POLYURETHANE (PUR)

As an efficient thermal insulation material, polyurethane has been used in buildings since 1950s. Polyurethane (PUR) sandwich panels are ever-increasingly preferred by more investors and designers all around the world. Having the best insulating values among the insulating materials used in buildings, polyurethane provides energy savings up to 40% in ever-increasing heating and air conditioning costs. Use of fossil fuels comprises 80% of CO2 emissions in the world. Use of polyurethane is a rational approach to help reduce CO2 emissions which is also the primary cause of global warming. Investors always seek high performance with low costs and the best solution to this expectation is polyurethane. Polyurethane is (plastic) polymers produced as a result of reactions between isocyanates in NCO group and polyols of OH group.

Contribution reaction is completely a polymerization reaction, and it is a sub-group of plastics. Polyurethane foam is produced by mixing the following 4 raw materials

:
  • Polyol
  • Isocyanate
  • Blowing gas (N-Pentane)
  • Catalyst

In addition to two fluids, i.e., isocyanate and polyol, the ideal closed cell polyurethane foam is produced as a result of chemical reactions of activators. Foam production rates are regulated by the catalyst. With the correct formulation of two raw materials and the control of the foam reaction, the following characteristics of polyurethane are determined:

  • Density
  • Mechanical Endurance
  • Closed Cell Structure
  • Heat Resistance
  • Resistance to Solvents
  • Reaction rate
  • Bonding strength

Roughly, chemical reactions can be described at 4 stages. The first stage consists of mixing Polyol formulation with isocyanate. In this case, a fluid is immediately produced, and foam begins to be produced at the second stage. At the third stage, the foam mixture creates heat and expands in volume by a factor up to 25 times more than its initial volume. At this stage, due to high adhesive properties of the foam, the foam tightly and continuously binds to various materials. At the fourth stage, free foaming creates a resistant layer on the exterior surface. In case there are still fluids at this stage, foaming process continues, and these fluids move to small gaps to fill up. Polyurethane only achieves the most homogeneous foaming process with homogeneous sections. After completion of the foaming reactions, millions of small, closed cells are created. Each cell is filled with blowing gas-originated gas. The underlying reason for polyurethane foam provides the perfect thermal insulation is intracellular gases with low thermal conductivity and polyurethane material with relatively low thermal conductivity. Identifying itself as “Eco-Friendly”, Assan Panel uses HC Pentane (n) gas, which is not harmful to ozone, as a blowing gas in its products.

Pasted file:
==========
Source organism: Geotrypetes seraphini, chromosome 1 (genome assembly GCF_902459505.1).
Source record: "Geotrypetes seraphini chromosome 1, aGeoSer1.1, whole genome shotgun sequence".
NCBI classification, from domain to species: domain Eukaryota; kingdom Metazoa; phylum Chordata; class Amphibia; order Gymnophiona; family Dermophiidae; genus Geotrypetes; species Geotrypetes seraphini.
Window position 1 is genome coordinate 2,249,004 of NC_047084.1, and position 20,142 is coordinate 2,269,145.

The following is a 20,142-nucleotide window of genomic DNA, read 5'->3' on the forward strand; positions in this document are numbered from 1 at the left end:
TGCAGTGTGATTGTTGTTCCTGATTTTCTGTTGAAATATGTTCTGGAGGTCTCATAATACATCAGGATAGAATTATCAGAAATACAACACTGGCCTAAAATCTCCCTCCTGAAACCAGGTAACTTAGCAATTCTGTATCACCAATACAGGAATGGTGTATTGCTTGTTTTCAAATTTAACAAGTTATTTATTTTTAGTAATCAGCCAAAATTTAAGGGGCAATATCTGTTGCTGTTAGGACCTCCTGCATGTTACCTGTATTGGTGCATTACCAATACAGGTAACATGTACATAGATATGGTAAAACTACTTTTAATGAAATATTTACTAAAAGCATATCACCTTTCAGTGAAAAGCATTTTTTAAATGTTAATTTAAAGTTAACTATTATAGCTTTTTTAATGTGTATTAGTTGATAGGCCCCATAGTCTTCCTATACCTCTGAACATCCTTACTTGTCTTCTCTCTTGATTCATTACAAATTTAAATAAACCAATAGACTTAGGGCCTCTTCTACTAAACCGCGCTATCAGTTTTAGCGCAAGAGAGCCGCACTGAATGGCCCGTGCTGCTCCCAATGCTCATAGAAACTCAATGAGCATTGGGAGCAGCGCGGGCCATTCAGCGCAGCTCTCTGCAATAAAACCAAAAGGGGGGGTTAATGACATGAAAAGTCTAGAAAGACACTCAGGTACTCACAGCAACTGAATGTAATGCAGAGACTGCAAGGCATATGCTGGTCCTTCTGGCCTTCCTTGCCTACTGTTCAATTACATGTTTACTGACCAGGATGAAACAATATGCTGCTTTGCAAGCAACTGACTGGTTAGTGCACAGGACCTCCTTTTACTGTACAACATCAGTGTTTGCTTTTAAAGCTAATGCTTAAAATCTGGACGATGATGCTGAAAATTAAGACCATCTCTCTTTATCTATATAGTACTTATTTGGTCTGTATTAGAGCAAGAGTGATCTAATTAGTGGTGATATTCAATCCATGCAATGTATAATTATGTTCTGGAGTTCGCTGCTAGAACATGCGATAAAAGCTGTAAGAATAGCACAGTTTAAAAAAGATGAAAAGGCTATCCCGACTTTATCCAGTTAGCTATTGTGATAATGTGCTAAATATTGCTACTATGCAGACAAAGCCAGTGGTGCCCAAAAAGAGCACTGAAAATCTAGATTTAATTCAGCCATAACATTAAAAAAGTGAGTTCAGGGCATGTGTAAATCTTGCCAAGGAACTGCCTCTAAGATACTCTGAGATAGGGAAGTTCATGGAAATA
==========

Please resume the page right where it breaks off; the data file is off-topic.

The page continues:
Thanks to the closed cell form of polyurethane, it does not absorb water due to capillary effect. Water intake is only possible due to diffusion effect based on application. Moisture balance is affected by the ambient temperature and relative humidity. Even under ambient conditions of 100% Relative Humidity (RH), polyurethane is not affected more than 5% in weight and more than 0.15% in volume as these are the maximum limits. In this case, the fact that metal surfaces of sandwich panels create closed surfaces particularly reduce the practical importance of moisture activity. When the high heat transmission of water (i.e., 0.60 W/mK) is considered, such surfaces would also contribute to the thermal insulation properties of polyurethane which does not allow moisture intake. Water vapor permeability is highly crucial for comfort in buildings. Water vapor diffusion resistance (μ) and diffusion equivalent thickness (Sd) are two key characteristic values. Water vapor diffusion resistance (μ) value is specific to the material and determined by comparing it to the air diffusion resistance, which is considered to be 1. Water vapor permeability in sandwich panel systems is dependent on the density of polyurethane, manufacturing process, and the type of metal surface.